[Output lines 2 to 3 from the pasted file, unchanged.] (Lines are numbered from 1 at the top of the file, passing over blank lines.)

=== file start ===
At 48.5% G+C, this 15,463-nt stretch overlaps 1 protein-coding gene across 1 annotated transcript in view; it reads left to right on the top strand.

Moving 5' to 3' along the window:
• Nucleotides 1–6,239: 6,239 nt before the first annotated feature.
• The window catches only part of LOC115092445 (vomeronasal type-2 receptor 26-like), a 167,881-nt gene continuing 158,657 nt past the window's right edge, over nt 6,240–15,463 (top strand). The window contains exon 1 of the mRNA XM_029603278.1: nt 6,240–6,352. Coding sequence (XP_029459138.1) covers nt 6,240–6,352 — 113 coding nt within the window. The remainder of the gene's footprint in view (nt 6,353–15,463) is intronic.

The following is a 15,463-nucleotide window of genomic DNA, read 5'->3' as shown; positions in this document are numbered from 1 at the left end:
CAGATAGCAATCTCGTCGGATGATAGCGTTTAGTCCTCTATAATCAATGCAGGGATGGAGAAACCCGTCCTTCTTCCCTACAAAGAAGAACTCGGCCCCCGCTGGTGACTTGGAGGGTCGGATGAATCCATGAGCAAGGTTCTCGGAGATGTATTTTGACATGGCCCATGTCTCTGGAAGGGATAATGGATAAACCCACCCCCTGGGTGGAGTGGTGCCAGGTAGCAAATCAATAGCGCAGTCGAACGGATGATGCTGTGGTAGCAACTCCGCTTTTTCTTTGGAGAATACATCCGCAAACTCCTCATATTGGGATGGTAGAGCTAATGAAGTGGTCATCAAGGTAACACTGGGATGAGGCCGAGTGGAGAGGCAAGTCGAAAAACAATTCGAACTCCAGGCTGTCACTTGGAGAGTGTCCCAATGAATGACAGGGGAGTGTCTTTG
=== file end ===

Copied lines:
Moving 5' to 3' along the window:
• Nucleotides 1–6,239: 6,239 nt before the first annotated feature.